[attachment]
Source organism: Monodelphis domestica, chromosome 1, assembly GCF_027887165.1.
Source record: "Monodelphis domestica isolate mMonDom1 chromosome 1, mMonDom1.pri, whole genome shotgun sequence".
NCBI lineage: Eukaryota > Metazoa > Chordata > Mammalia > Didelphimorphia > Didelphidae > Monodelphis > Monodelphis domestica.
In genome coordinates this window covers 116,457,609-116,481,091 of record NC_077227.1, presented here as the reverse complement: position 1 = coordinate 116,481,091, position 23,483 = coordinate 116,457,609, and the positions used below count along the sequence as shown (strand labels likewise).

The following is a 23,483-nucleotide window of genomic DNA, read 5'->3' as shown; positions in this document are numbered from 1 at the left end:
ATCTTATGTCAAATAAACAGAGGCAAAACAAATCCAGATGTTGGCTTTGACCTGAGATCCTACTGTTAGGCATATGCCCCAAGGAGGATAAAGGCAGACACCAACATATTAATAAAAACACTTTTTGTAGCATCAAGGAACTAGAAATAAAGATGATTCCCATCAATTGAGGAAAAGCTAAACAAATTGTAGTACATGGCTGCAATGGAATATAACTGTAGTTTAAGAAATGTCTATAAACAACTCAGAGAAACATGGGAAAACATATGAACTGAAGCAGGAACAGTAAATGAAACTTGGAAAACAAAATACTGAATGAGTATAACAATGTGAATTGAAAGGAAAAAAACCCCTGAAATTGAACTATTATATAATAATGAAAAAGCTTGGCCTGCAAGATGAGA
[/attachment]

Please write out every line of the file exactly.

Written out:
Source organism: Monodelphis domestica, chromosome 1, assembly GCF_027887165.1.
Source record: "Monodelphis domestica isolate mMonDom1 chromosome 1, mMonDom1.pri, whole genome shotgun sequence".
NCBI lineage: Eukaryota > Metazoa > Chordata > Mammalia > Didelphimorphia > Didelphidae > Monodelphis > Monodelphis domestica.
In genome coordinates this window covers 116,457,609-116,481,091 of record NC_077227.1, presented here as the reverse complement: position 1 = coordinate 116,481,091, position 23,483 = coordinate 116,457,609, and the positions used below count along the sequence as shown (strand labels likewise).

The following is a 23,483-nucleotide window of genomic DNA, read 5'->3' as shown; positions in this document are numbered from 1 at the left end:
ATCTTATGTCAAATAAACAGAGGCAAAACAAATCCAGATGTTGGCTTTGACCTGAGATCCTACTGTTAGGCATATGCCCCAAGGAGGATAAAGGCAGACACCAACATATTAATAAAAACACTTTTTGTAGCATCAAGGAACTAGAAATAAAGATGATTCCCATCAATTGAGGAAAAGCTAAACAAATTGTAGTACATGGCTGCAATGGAATATAACTGTAGTTTAAGAAATGTCTATAAACAACTCAGAGAAACATGGGAAAACATATGAACTGAAGCAGGAACAGTAAATGAAACTTGGAAAACAAAATACTGAATGAGTATAACAATGTGAATTGAAAGGAAAAAAACCCCTGAAATTGAACTATTATATAATAATGAAAAAGCTTGGCCTGCAAGATGAGA